A NATIONWIDE search of attics and even garden sheds has been launched to track down missing artworks drawn by Aboriginal children and sold across Britain in the 1950s.
The children were forcibly interned against their will and that of their parents, in the remote Western Australian settlement of Carrolup, in the 1940s.
Many of the works were brought to Britain for the first time 70 years ago and were displayed in Manchester, Rochdale, London, Birmingham, Liverpool, Edinburgh and Glasgow, while others were sold, to help raise money for the Carrolup children to buy new drawing materials back in Australia.
The remaining children's drawings set off on what turned out to be an incredible 65-year journey circumnavigating the world, including a 40-year hiatus in the US, where they lay undiscovered in storage at Colgate University in New York.
Since 2013, some of those remaining pictures have been moved to Australia’s Curtin University, which in partnership with indigenous elders have become custodians of the collection of the Carrolup Children’s Art.
The importance of the pictures, which provide an insight into the lives and experiences of the children, are part of an ambitious project in truth telling for children (known as the Stolen Generation), which aims to create a permanent home for the collection in Australia and provide an opportunity for others to learn about this tragic period in its history.
A new exhibition of some of the works are currently on show at Manchester’s Portico Library.
Tracing the Art of a Stolen Generation: the child artists of Carrolup, is presented by Curtin University, and is on display at the Portico Library until September 26 and in Glasgow at the University of Glasgow Memorial Chapel from October 5 to November 11.
Curtin University director Chris Malcolm is also calling on the broader UK community to help find any other missing works created by the children of Carrolup in the 1940s so they may be documented as part of the healing journey of the descendants of the artists.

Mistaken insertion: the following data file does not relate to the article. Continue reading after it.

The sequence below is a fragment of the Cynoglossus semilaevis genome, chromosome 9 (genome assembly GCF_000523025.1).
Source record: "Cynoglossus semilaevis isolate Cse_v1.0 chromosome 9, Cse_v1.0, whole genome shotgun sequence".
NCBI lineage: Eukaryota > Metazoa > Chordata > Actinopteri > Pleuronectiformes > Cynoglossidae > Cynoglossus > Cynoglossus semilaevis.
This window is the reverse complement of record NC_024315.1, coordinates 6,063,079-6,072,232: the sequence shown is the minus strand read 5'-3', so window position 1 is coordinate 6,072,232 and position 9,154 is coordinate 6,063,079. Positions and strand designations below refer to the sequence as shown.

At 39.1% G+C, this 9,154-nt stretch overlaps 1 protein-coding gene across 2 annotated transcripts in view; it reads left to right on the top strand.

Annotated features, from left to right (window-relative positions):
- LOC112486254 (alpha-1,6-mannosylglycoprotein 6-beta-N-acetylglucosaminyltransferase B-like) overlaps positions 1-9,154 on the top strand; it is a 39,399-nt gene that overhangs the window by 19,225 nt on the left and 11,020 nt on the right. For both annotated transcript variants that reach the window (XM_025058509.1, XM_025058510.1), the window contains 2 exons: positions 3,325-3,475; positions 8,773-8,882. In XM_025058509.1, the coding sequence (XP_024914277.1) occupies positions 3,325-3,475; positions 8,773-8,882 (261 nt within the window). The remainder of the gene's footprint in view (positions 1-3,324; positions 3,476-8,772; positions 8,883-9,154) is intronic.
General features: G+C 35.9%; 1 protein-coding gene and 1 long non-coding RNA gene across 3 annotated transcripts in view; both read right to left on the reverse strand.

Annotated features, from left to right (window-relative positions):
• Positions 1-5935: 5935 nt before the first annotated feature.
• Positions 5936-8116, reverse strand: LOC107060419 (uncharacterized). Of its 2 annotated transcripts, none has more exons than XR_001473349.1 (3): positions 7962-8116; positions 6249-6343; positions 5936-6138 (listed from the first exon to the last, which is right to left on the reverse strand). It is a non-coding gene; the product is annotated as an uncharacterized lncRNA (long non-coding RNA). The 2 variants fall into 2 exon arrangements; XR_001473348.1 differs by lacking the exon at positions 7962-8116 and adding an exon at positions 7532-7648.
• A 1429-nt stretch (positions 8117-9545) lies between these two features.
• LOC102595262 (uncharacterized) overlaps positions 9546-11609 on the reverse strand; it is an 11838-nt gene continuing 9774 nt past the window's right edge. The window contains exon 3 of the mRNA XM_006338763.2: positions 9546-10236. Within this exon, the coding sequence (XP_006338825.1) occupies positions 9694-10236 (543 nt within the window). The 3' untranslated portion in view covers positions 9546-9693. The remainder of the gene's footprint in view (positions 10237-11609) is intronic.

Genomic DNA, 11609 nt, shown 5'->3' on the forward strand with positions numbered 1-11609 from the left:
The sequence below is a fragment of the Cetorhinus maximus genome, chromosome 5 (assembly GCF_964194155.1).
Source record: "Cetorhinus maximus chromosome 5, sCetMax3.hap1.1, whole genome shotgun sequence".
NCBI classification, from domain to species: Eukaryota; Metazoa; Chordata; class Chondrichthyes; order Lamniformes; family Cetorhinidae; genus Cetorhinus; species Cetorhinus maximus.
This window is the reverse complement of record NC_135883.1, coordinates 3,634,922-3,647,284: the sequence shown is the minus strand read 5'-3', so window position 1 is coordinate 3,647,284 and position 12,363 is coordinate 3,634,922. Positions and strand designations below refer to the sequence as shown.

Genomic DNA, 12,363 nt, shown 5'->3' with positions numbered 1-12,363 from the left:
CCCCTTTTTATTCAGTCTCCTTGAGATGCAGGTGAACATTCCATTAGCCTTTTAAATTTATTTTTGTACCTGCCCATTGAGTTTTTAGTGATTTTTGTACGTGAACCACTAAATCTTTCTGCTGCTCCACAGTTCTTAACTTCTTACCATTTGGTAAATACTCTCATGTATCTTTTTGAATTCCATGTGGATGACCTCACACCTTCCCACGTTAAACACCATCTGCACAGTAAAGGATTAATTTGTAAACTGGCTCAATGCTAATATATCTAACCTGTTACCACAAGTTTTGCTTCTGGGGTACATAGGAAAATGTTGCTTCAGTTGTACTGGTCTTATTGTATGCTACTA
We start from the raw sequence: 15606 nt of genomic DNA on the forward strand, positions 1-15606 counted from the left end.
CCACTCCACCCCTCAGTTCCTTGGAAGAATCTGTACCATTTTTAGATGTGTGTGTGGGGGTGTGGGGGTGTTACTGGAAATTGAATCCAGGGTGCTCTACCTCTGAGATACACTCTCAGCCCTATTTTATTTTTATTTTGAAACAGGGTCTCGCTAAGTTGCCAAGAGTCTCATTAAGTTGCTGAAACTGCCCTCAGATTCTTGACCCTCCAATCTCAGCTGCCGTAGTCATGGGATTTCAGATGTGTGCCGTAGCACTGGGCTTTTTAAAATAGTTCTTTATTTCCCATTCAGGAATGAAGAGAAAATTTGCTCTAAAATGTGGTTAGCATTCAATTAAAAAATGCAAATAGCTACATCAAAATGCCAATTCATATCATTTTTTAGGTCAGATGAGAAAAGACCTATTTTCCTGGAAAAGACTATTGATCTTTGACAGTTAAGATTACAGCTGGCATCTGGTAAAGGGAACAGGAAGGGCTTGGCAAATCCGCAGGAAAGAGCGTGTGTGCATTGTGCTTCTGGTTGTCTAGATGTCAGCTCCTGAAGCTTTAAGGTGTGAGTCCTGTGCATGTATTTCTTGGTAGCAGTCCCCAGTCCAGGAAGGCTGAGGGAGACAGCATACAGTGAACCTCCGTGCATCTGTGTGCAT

He explains: “We are encouraging people across the UK to help our global search for these culturally significant drawings by checking their attics, cupboards and households for any similar artworks.
“The key clues that people need to be looking out for include the use of chalk on paper and many depict the Australian landscape and wildlife, including kangaroos. We would urge everyone to see for themselves at the new two exhibitions in Manchester and Glasgow which tell this incredible story.”
Anyone across the UK who thinks they may have found one of the Carrolup children’s artworks can contact the university on the following link: https://jcg.curtin.edu.au/carrolup/
Mr Malcom added: “A critical part of the reconciliation process for addressing the wrongs of the past, include uncovering these priceless artworks as they could be the only physical connection a family has with their ancestors.”
“The artworks form a basis from which we can deepen our knowledge and understanding of our past, and help us walk together towards a better future.”
Header Image: The Current Exhibition at the Portico Library